2009 Harley-Davidson V-Rod Muscle

New Look For The New Harley

By Brian Catterson, Photography by Andrea Wilson

It seemed like a good idea, riding the redesigned 2009 V-Rod Muscle to the 17th Annual L.A. Calendar Motorcycle Show. You know, go incognito, park the bike somewhere prominent, then kick back with a cold one and listen to the opinions flow. Except those who knew what it was (mostly dealers) were only moderately excited to see it and those who didn't (most everyone else) thought it was a custom. Only those who gave it more than a passing glance realized this thing is too finely finished to have been cobbled together in some workshop. The distributor plate gave it away anyway.

It's no secret that the V-Rod has been less than a smashing success. Harley created the next-generation, liquid-cooled machine to combat ever-tightening noise and emissions standards that will someday doom air-cooled engines and to appeal to a younger demographic. The average age of Harley buyers now stands at 47 and rising, so The Motor Company needs to start reversing that trend by appealing to Generations X, Y and, presumably, Z.

The main complaint voiced about the original '02 V-Rod was, "It's not a real Harley." Never mind the Porsche-designed 60-degree V-twin, the V-Rod simply looked too far-out, like some unholy marriage of a drag bike and a spaceship. Glistening in polished aluminum with solid disc wheels, it was hard to look at in direct sunlight. High-school metal-shop louvers below the faux fuel tank (the real tank is under the seat) combined with a futuristic gauge package atop alien-eye-stalk bar risers just made it that much weirder. Performance from the 1130cc Revolution engine was certainly impressive, but the hands-and-feet-forward "C-clamp" riding position and the wonky handling afforded by the raked-out front end tainted what could have been a very nice ride. It was fine blasting from stoplight to stoplight around town, but the open road was pure misery. I know-I rode one from Los Angeles to Reno and back. Reno 911 indeed!

The '09 Muscle borrows some '60s/'70s muscle-car styling cues to give it a much more, um, muscular appearance. The changes start with the screened-in air scoops jutting out from the faux fuel tank, replacing the former louvers. Above those is a new, intricately cast, 1-inch-diameter handlebar that ties together the inverted fork, headlight and mirrors to give the bike a very clean-looking front end. Below is a new satin-finished, dual-side exhaust with turned out tips, recalling an old Corvette. The five-spoke wheels have a hint of Cragar to them, and the 240mm-wide rear tire tucked tight under the tail wouldn't look out of place on a car. The only thing missing is a set of wheelie bars. If the original V-Rod looked like a Top Fuel dragster, this one is pure Funny Car.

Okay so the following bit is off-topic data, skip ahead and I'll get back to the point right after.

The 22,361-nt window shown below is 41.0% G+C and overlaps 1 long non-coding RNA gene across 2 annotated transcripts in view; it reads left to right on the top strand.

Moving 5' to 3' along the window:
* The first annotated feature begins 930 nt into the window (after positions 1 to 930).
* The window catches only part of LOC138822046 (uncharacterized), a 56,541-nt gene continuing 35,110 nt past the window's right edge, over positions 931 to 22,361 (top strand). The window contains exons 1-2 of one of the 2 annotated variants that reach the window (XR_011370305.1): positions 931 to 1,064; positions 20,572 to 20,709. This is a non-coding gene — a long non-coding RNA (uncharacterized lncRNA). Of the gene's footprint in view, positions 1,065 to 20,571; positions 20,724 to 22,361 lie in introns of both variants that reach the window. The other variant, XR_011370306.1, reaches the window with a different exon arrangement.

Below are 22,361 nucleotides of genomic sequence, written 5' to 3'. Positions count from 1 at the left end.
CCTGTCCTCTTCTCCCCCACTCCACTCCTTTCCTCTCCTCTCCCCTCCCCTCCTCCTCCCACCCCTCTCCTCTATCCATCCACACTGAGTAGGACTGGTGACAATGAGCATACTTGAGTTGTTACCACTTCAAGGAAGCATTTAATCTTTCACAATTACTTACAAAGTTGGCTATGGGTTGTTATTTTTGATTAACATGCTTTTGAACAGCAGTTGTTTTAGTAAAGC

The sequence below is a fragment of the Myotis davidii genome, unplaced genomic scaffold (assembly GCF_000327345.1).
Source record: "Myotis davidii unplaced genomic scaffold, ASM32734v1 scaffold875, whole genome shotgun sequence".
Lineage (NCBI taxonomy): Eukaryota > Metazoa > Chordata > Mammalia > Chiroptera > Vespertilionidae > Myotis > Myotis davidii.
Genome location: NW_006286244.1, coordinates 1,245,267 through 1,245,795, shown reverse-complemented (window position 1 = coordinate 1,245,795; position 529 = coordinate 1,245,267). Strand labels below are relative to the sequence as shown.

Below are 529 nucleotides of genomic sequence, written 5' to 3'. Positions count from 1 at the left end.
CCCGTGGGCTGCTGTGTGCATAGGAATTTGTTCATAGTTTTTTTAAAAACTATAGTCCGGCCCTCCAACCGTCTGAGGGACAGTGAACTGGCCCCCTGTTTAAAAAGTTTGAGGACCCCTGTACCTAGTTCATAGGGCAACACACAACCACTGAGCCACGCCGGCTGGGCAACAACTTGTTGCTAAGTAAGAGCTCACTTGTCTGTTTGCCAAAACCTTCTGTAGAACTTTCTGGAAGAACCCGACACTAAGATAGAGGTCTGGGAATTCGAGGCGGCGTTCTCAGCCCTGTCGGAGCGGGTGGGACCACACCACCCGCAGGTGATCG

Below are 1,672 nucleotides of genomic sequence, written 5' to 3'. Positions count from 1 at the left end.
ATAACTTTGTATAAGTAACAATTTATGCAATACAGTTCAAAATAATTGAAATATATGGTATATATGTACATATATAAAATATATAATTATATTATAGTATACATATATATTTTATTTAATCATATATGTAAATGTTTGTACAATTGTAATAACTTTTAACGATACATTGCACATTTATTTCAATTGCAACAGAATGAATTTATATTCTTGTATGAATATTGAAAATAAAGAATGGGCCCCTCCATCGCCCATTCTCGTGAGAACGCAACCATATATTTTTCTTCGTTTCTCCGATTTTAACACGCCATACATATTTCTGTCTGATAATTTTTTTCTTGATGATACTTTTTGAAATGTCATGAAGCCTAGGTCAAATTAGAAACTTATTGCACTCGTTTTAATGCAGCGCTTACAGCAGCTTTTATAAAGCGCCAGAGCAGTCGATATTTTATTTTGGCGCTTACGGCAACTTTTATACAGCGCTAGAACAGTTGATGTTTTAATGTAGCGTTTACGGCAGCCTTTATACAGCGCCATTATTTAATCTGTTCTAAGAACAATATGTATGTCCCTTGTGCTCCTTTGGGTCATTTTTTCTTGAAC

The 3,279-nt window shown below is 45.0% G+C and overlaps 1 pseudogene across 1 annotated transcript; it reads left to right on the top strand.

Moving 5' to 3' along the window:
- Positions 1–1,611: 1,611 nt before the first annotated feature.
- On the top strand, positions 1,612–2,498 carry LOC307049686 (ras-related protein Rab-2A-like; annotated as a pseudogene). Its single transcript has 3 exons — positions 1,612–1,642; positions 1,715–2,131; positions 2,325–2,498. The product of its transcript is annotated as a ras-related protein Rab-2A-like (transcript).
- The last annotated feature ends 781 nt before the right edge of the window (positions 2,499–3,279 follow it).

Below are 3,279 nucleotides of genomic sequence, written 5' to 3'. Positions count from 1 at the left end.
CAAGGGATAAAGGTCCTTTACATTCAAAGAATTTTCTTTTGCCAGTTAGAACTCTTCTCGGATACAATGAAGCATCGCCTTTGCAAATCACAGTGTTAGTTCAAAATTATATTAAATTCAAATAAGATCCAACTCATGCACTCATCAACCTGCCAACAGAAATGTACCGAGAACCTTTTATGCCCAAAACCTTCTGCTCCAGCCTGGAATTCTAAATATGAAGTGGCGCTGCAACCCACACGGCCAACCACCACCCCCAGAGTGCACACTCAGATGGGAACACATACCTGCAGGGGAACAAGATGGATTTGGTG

Throw a leg over the Muscle and you immediately notice the new handlebar-some 6 inches wider and quite a bit lower than the original V-Rod's Schwinn Stingray-like bar. The foot controls are still forward set, but they're an inch or so closer to the seat. So while the riding position is basically the same, it's not as stretched out as before.

The new two-piece seat helps. Though at 26.7 inches above the pavement it's nearly a half-inch lower, it feels thicker and more supportive thanks to the rear bolster that provides better lumbar support. Passengers wouldn't agree about the improved comfort, however, as the pillion perch slopes downward in the rear, making them feel like they'll slide off the back. The grab strap is useless because they're sitting on it.

The main problem with highway-style pegs is you can't carry any of your weight in your feet; it's all in your butt and, sitting upright like you do, jolts go straight up your spine. The new, wider bar actually helps here in that it forces you to lean forward some. The new 43mm inverted fork and twin rear shocks, while nonadjustable, actually work fairly well. With just 2.9 inches of travel, the shocks bottom often, but there's plenty of compression damping so it's not too painful.

By Brian Catterson
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